I’ve become a strong believer that food justice issues will only be fully solved when young people are exposed to what’s happening around them—not because it’s a crisis they have to deal with in the future, but because they have the power and capability of tackling problem now. They have extraordinary energy, creativity, wisdom and resolve to make a profound and long-lasting impact on the way the world devours its food resources and denies others the means to access clean, uncontaminated food.
When youth are given an opportunity to learn about hunger, poverty, food deserts, etc., their eyes open up wide, their minds expand and their hearts burst with a desire to change the status quo and help those who truly hunger for something better.
It’s a marvelous sight to witness youth embrace God’s call of them to be better stewards of the earth after they’ve cooked their own beans and rice or done a shopping exercise or worked in a community garden or visited a local organic farm.
Youth see the beauty of God’s work in creation when most adults have turned away out of apathy and spite. Youth proclaim the wonderful things God has done and is doing while many grown-ups complain that the planet is a messy plate that can’t be scraped clean.
My hope in this season of Lent—a time of deep discernment, prayer, repentance and self denial—that we seek ways to nourish our young people about food justice so that they may help us abundantly feed the world with God’s wonders.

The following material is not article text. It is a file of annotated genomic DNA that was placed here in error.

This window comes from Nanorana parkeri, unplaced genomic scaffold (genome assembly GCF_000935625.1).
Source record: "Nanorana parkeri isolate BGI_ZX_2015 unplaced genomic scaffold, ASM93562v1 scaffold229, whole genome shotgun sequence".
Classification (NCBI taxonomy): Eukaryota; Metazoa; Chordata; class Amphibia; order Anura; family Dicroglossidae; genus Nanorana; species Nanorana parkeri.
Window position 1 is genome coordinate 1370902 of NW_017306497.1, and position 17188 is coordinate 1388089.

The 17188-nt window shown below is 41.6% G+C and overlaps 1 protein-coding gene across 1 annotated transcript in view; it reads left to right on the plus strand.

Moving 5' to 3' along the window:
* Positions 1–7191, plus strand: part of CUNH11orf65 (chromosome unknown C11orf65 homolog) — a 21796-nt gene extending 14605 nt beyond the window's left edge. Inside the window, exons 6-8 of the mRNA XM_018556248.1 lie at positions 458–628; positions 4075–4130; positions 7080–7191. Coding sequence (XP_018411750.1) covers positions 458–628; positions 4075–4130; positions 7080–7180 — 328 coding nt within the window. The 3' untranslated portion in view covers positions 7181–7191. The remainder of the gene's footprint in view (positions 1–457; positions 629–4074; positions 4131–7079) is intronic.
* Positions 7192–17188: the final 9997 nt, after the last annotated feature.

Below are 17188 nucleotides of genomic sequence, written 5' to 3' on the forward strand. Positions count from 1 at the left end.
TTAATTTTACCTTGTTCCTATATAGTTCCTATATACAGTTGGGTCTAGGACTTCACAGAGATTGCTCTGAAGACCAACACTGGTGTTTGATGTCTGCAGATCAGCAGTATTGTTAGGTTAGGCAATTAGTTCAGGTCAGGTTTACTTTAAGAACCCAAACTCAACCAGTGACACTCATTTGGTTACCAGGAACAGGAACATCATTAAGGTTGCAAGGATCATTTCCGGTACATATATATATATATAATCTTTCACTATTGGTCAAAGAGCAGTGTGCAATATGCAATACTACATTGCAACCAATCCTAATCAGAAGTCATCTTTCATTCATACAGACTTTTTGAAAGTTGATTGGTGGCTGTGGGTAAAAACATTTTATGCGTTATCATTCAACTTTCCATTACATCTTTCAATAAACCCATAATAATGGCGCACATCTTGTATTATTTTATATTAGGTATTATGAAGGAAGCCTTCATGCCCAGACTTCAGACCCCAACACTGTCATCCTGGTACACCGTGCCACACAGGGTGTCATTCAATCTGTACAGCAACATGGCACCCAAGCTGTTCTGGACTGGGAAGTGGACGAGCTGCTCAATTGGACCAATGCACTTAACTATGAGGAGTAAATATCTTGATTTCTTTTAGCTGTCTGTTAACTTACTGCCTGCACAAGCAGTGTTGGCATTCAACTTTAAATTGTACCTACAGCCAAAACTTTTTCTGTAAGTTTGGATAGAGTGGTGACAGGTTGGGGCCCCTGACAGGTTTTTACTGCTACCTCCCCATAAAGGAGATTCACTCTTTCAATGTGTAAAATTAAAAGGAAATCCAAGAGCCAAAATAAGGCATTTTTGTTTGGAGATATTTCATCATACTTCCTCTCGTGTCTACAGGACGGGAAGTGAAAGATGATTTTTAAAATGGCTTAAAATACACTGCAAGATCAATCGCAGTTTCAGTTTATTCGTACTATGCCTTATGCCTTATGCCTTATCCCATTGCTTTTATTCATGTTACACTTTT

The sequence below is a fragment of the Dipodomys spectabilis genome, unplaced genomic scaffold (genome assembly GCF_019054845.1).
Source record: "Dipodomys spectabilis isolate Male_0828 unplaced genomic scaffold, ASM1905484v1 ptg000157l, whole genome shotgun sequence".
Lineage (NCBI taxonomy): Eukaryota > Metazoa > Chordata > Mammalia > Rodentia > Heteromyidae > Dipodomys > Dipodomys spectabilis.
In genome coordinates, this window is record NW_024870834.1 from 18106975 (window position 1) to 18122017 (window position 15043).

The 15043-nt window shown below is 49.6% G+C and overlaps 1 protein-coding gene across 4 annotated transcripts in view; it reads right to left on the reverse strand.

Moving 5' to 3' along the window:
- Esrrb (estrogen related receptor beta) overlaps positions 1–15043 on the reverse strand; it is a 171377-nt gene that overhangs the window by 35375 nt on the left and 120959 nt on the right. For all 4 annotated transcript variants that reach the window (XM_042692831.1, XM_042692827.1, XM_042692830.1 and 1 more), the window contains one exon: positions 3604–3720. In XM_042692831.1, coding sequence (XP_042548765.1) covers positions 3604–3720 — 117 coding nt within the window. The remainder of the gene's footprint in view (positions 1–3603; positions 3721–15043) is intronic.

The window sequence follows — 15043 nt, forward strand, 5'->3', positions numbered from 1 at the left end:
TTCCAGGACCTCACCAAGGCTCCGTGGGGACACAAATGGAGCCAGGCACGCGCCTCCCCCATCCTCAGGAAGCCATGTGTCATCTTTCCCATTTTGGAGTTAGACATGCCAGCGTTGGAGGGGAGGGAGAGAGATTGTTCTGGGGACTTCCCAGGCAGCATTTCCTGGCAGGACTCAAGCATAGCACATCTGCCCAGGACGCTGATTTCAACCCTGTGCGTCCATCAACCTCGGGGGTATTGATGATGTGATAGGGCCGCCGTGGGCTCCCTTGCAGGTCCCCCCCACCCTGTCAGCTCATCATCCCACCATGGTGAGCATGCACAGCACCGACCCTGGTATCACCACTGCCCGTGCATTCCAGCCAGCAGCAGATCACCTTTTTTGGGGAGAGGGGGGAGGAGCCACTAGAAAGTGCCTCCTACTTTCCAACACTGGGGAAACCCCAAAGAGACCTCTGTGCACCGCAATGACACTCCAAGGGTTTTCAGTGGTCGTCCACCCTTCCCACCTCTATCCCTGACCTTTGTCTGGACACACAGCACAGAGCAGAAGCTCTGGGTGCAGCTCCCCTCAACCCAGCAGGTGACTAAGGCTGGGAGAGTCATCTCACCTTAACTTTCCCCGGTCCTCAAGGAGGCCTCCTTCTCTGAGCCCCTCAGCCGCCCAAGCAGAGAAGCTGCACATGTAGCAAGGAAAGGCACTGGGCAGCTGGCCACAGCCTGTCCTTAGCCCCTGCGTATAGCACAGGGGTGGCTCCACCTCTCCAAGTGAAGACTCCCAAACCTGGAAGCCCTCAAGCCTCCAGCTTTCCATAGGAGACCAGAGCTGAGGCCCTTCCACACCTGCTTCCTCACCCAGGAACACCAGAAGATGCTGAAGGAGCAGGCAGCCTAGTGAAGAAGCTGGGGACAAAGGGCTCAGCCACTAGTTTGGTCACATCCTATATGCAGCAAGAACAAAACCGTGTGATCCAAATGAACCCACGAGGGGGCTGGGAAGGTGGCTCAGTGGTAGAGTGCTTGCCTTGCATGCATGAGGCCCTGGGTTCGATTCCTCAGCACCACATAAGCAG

Andy Acton is the associate pastor for Youth and Mission & Outreach at Pleasant Hill Presbyterian Church in Duluth, Georgia. An ordained minister in the PC(USA) since 2005, Andy lives with his wife Elizabeth and their two young children Katie and Davis. You can find him on Facebook and Twitter and he regularly blogs at http://georgiapreach.wordpress.com
Lenten Calendar for MARCH 19
Read Genesis 1:29-31. Buy / eat 5 foods this week that help you celebrate God’s gift of food.
We need your stories!
We’re already looking ahead to the 40 Days for Food Justice Project for 2016 and we’re looking for more stories, experiences, prayers and resources about food justice and food injustice.
If you would like to contribute – or would like to recommend a contributor – please send us an email and let us know.
In addition to being the founder and editor-in-chief of the “40 Days for Food Justice Project”, the Rev. MargaretAnne Overstreet is a mom, a Presbyterian pastor, and a certified Health Coach. She does ministry with and among the good people of Westminster Presbyterian Church in Belleville, Illinois, where she gets her hands dirty in the community garden and, every Sunday, preaches with bare feet. She treasures family time, relishes every opportunity to teach and write about food justice, and loves to play outside with her dogs. Find out more about her at www.AnInBetweenPlace.com